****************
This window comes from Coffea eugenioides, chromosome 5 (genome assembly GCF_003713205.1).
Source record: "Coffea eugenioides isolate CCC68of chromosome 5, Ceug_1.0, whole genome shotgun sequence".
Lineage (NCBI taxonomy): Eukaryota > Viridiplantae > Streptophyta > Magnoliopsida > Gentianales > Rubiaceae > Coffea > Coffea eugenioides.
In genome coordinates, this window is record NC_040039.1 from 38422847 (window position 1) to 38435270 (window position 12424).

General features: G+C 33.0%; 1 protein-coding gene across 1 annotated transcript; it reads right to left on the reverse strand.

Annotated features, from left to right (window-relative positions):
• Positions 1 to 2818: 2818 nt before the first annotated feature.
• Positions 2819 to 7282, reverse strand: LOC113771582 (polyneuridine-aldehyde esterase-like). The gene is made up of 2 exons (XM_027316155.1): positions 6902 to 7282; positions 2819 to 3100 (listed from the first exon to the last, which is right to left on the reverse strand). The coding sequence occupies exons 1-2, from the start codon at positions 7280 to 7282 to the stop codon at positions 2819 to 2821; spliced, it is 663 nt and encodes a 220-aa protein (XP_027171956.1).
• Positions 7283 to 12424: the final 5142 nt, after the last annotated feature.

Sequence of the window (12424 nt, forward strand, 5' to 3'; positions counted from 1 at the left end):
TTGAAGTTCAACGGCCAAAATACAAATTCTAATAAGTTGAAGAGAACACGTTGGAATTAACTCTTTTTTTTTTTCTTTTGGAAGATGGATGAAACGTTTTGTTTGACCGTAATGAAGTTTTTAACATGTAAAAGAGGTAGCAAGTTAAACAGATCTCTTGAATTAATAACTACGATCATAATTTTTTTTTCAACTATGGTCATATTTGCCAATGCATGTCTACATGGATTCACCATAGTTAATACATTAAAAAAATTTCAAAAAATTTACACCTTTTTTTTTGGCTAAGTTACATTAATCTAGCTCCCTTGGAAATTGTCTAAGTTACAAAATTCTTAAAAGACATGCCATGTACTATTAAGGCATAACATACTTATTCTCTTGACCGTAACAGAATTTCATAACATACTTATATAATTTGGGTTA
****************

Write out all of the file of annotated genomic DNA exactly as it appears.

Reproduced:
This window comes from Coffea eugenioides, chromosome 5 (genome assembly GCF_003713205.1).
Source record: "Coffea eugenioides isolate CCC68of chromosome 5, Ceug_1.0, whole genome shotgun sequence".
Lineage (NCBI taxonomy): Eukaryota > Viridiplantae > Streptophyta > Magnoliopsida > Gentianales > Rubiaceae > Coffea > Coffea eugenioides.
In genome coordinates, this window is record NC_040039.1 from 38422847 (window position 1) to 38435270 (window position 12424).

General features: G+C 33.0%; 1 protein-coding gene across 1 annotated transcript; it reads right to left on the reverse strand.

Annotated features, from left to right (window-relative positions):
• Positions 1 to 2818: 2818 nt before the first annotated feature.
• Positions 2819 to 7282, reverse strand: LOC113771582 (polyneuridine-aldehyde esterase-like). The gene is made up of 2 exons (XM_027316155.1): positions 6902 to 7282; positions 2819 to 3100 (listed from the first exon to the last, which is right to left on the reverse strand). The coding sequence occupies exons 1-2, from the start codon at positions 7280 to 7282 to the stop codon at positions 2819 to 2821; spliced, it is 663 nt and encodes a 220-aa protein (XP_027171956.1).
• Positions 7283 to 12424: the final 5142 nt, after the last annotated feature.

Sequence of the window (12424 nt, forward strand, 5' to 3'; positions counted from 1 at the left end):
TTGAAGTTCAACGGCCAAAATACAAATTCTAATAAGTTGAAGAGAACACGTTGGAATTAACTCTTTTTTTTTTTCTTTTGGAAGATGGATGAAACGTTTTGTTTGACCGTAATGAAGTTTTTAACATGTAAAAGAGGTAGCAAGTTAAACAGATCTCTTGAATTAATAACTACGATCATAATTTTTTTTTCAACTATGGTCATATTTGCCAATGCATGTCTACATGGATTCACCATAGTTAATACATTAAAAAAATTTCAAAAAATTTACACCTTTTTTTTTGGCTAAGTTACATTAATCTAGCTCCCTTGGAAATTGTCTAAGTTACAAAATTCTTAAAAGACATGCCATGTACTATTAAGGCATAACATACTTATTCTCTTGACCGTAACAGAATTTCATAACATACTTATATAATTTGGGTTA